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RISMEDIA, January 18, 2010—U.S. home values in November 2009 showed continued stabilization when compared to previous months, with the Zillow Home Value Index (ZHVI) down slightly (-0.1%) from October, and down 5% from levels a year ago. The ZHVI was $190,000 at the end in November, down 21% from its peak value of $239,500 in June 2006.

But, as always, conditions vary by market. This table shows trends in twenty-five selected metro markets. Of these markets, twelve had negative monthly changes in home values in November versus only nine with negative monthly changes in October, an indication that some of the markets that have exhibited positive appreciation in recent months are seeing renewed depreciation, as we expected.

The three cities with flat or positive performance in October that turned slightly negative again in November were San Diego (down 0.1% in November after six consecutive months of gains), Seattle (down 0.1% after four consecutive months of gains) and Washington D.C. (down 0.1%). Other metros with several months of gains turned in much weaker appreciation in November and are very likely to show renewed depreciation in the coming months. These include Baltimore, Boston, Cleveland, Denver and Los Angeles.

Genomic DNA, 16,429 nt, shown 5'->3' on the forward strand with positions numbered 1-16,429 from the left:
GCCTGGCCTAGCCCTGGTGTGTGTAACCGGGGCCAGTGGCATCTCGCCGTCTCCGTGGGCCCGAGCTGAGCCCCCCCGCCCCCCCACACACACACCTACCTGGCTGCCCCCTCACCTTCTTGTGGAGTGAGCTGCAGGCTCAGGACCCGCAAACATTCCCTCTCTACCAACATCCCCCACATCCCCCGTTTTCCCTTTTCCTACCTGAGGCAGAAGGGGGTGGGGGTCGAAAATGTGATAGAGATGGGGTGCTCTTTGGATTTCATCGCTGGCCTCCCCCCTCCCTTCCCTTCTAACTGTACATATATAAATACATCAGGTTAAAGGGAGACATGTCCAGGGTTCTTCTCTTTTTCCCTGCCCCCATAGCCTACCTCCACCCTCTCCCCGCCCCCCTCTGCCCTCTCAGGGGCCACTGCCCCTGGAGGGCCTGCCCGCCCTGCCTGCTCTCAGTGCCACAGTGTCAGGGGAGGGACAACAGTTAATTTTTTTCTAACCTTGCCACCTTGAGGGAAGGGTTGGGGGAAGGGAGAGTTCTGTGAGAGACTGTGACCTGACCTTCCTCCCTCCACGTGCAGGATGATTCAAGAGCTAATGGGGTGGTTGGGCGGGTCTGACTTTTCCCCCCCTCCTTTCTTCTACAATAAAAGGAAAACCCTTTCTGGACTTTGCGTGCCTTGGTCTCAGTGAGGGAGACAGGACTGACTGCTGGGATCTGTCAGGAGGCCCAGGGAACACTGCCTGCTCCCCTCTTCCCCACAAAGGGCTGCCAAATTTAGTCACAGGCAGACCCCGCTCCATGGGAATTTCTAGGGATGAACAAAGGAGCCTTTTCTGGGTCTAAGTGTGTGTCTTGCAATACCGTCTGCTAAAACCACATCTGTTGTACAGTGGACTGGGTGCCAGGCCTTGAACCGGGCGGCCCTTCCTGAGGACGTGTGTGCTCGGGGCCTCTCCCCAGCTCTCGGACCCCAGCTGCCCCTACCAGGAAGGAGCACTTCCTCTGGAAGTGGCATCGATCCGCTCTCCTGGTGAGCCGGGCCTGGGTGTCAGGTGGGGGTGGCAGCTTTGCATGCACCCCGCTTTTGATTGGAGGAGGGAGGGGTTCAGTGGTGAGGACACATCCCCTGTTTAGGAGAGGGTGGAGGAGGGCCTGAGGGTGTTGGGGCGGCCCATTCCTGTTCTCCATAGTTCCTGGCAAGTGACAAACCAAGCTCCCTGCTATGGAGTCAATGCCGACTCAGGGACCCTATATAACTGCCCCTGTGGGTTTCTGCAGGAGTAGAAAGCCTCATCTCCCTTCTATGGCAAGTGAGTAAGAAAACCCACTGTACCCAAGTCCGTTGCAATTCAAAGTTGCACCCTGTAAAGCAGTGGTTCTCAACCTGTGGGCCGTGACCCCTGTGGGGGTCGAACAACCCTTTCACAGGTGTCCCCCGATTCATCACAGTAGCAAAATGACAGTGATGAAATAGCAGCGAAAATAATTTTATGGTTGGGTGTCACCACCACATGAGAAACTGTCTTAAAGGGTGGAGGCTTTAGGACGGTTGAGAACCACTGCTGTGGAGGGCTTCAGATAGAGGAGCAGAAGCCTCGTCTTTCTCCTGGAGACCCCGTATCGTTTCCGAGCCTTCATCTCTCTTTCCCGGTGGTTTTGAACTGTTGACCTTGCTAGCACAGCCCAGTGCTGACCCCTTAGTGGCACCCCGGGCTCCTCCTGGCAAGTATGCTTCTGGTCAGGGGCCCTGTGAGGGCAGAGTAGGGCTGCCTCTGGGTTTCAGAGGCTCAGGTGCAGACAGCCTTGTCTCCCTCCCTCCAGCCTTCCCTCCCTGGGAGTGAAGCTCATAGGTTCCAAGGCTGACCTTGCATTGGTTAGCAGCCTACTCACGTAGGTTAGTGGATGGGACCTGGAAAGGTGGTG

Nationally, the percentage of homes foreclosed in the month (out of all homes) regained its former peak of 0.1% in November indicating that foreclosure activity is picking up again. Foreclosure re-sales as a percentage of all transactions remained steady at 20% but would have likely risen higher had it not been for robust sales activity fueled by the anticipated expiration of the first-time home buyer tax credit (which was expanded and extended to the end of April).

This figure shows the month-over-month and year-over-year changes in home values for the past nine years. The annualized appreciation rate continues to moderate but we think its unlikely monthly appreciation is going to break into positive territory near-term. Instead, we expect monthly appreciation to get more negative in the coming months as foreclosures continue, inventory levels stay high, and mortgage rates increase.

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